One of the major shifts in pronunciation teaching--and probably one reason for the concurrent lack of both interest in and effectiveness of current methodology, has been the move to "personalized" pronunciation with computers and hand held devices, as putative substitutes for "synchronized" learning in a class . . . of people, with bodies to move with. In essence, we have in many respects, disembodied pronunciation teaching, disconnecting it from both social experience and integrated (including the often relatively hard "exertion" of) learning.

In v4.0 of the EHIEP system, most of the basic training is done using designed pedagogical movement patterns, along with simple, line dancing-like dance steps. (There is also the option of doing the practice patterns without accompaniment, not to a fixed rhythm, although the work is still done with complete synchrony between instructor and student.) In most cases the "step pattern" is just a basic side to side movement with periodic shifts in orientation and direction, done in the 48 to 60 beats per minute range. (A demonstration video will be available later this month and the entire system, early next spring.)

One of our most successful workshops along these lines was titled: So you think you can dance your way to better pronunciation! Turns out, you can, even if that only means that all the bodies in the class are synchronized "naturally" as they mirror each others' movement as the result of their mirror neurons locking into highly engaged f2f communication in general.

Turns out the "pain" is essential to the process, both the physical and social "discomfort" since response to it and exploiting it also enables powerful, multi-sensory learning. Or as Garth Brooks put it: "I could have missed the pain, but I'd had to miss the dance."

Full citation:
Tarr, B., Launay, J., Cohen, E., Dunbar, R. (2015) Synchrony and exertion during dance independently raise pain threshold and encourage social bonding The Royal Society Biology Letter 28: October, 2015.DOI: 10.1098/rsbl.2015.0767

Thursday, November 26, 2015

Drawing on the haptic side of the brain (in edutainment and pronunciation teaching)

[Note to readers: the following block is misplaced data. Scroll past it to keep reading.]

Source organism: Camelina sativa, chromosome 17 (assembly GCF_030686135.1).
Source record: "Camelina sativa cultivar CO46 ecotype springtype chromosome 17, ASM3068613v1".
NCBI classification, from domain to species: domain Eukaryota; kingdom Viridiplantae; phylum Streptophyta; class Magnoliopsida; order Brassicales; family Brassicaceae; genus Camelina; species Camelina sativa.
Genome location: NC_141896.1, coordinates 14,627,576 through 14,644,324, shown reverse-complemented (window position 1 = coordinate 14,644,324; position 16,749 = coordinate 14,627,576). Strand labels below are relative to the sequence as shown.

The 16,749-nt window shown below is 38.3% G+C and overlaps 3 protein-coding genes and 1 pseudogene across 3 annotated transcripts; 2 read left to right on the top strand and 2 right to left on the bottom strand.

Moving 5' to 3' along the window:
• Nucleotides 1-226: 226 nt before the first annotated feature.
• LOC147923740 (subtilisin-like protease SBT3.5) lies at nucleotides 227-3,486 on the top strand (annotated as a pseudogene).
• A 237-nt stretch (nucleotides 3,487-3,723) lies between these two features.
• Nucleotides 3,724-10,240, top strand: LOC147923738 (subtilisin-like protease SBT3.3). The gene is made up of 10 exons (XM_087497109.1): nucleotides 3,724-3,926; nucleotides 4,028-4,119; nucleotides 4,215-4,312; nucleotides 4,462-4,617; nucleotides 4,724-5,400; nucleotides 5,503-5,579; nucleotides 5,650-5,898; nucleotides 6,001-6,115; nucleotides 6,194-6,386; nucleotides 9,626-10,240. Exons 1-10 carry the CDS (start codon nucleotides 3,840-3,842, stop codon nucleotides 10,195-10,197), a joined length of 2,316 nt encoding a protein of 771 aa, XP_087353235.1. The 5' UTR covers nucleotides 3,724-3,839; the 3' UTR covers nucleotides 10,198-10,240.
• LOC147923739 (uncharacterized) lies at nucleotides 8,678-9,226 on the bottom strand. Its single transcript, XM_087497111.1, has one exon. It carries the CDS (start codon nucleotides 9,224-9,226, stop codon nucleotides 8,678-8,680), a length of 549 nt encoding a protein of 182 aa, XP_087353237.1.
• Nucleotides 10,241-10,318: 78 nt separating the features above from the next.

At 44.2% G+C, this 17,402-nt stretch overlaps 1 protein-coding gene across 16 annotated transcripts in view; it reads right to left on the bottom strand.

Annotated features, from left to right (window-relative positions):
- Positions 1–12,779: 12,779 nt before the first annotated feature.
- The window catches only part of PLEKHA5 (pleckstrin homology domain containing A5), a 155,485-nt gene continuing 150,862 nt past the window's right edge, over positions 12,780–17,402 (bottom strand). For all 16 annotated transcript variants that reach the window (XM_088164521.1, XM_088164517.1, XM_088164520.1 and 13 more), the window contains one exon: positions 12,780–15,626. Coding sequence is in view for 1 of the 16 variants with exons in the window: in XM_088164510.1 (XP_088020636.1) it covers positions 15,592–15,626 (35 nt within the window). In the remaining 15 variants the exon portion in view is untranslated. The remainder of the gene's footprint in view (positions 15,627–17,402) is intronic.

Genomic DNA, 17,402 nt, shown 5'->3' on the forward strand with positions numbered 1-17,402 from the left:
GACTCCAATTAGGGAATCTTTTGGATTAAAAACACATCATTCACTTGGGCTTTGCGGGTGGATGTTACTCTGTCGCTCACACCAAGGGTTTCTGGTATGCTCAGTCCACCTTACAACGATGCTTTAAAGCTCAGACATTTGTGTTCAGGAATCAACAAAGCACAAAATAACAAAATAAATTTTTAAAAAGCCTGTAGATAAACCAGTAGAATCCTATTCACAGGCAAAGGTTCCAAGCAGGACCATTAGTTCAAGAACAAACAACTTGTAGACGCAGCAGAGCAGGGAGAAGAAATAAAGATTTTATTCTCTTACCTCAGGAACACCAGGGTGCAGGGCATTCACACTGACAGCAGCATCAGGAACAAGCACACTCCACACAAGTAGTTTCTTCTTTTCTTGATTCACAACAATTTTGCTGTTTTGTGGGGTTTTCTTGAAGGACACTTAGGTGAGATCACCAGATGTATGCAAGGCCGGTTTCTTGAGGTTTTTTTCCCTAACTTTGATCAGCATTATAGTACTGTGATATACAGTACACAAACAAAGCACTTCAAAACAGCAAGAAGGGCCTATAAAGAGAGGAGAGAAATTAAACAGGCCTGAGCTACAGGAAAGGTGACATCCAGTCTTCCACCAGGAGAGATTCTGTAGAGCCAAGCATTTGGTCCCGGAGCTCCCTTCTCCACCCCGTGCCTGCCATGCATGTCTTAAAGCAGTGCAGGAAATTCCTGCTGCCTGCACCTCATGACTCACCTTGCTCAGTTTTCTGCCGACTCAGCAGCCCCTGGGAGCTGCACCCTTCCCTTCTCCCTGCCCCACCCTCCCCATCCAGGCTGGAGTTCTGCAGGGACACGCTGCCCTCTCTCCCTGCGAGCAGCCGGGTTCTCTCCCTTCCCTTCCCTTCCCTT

How is your current "edutainmental quality of experience" (E-QoE), defined as degree of excitement, enjoyment and "natural feel" (to multimedia applications) by Hamam, Eid and El Saddik of the DISCOVER Lab, University of Ottawa, in a nice 2013 report, "Effect of kinaesthetic and tactile haptic feedback on the quality of experience of edutainment applications"? (Full citation below.) EQoE (pronounced: E-quo, I'd guess) is a great concept. Need to come up with a reliable way of measuring it in our research, something akin to that in Hamam et al. (2013).

In that study, a gaming application configured both with and without haptic or kinaesthetic features (computer mediated movement and touch in various combinations, in this case a haptic stylus)--as opposed to having just visual or auditory engagement, employing just eyes, ears and hands--was examined for relative EQoE. Not surprisingly, the former was significantly higher in EQoE, as indicated in subject self-reports.

I am often asked how "haptic" contributes to pronunciation teaching and what is "haptic" about EHIEP. This piece is not a bad, albeit indirect, Q.E.D. (quod erat demonstrandum)--one of my favorite Latin acronyms learned in high school math! (EHIEP uses movement and touch for anchoring sound patterns but not computer-mediated, guided movement--at least for the time being!)

The potential problems with use of gesture in instruction, the topic of several earlier posts, tend to be (a) inconsistent patterns in the visual field, (b) perception by many instructors and students as being out of their personal and cultural comfort zones, and (c) over-exuberant, random and uncontrolled gesture use in general in teaching, often vaguely related to attempts to motivate or "loosen up" learners--or, more legitimately, to just have fun. EHIEP succeeds in overcoming most of the potential "downside" of body-assisted Teaching (BAT).

In a forthcoming 2016 article on the function of gesture in pronunciation teaching, the EHIEP (Essential, Haptic-integrated English Pronunciation) method is somewhat inaccurately described as just a "kinaesthetic" system for teaching pronunciation using gesture, a common misconception. EHIEP does, indeed, use gesture (pedagogical movement patterns) to teach sound patterns, but the key innovation is use of touch to make application of gesture in teaching controlled, systematic and more effective in providing modeling and feedback--and obviously enhance E-QoE--very much in line with Hamam et al (2013).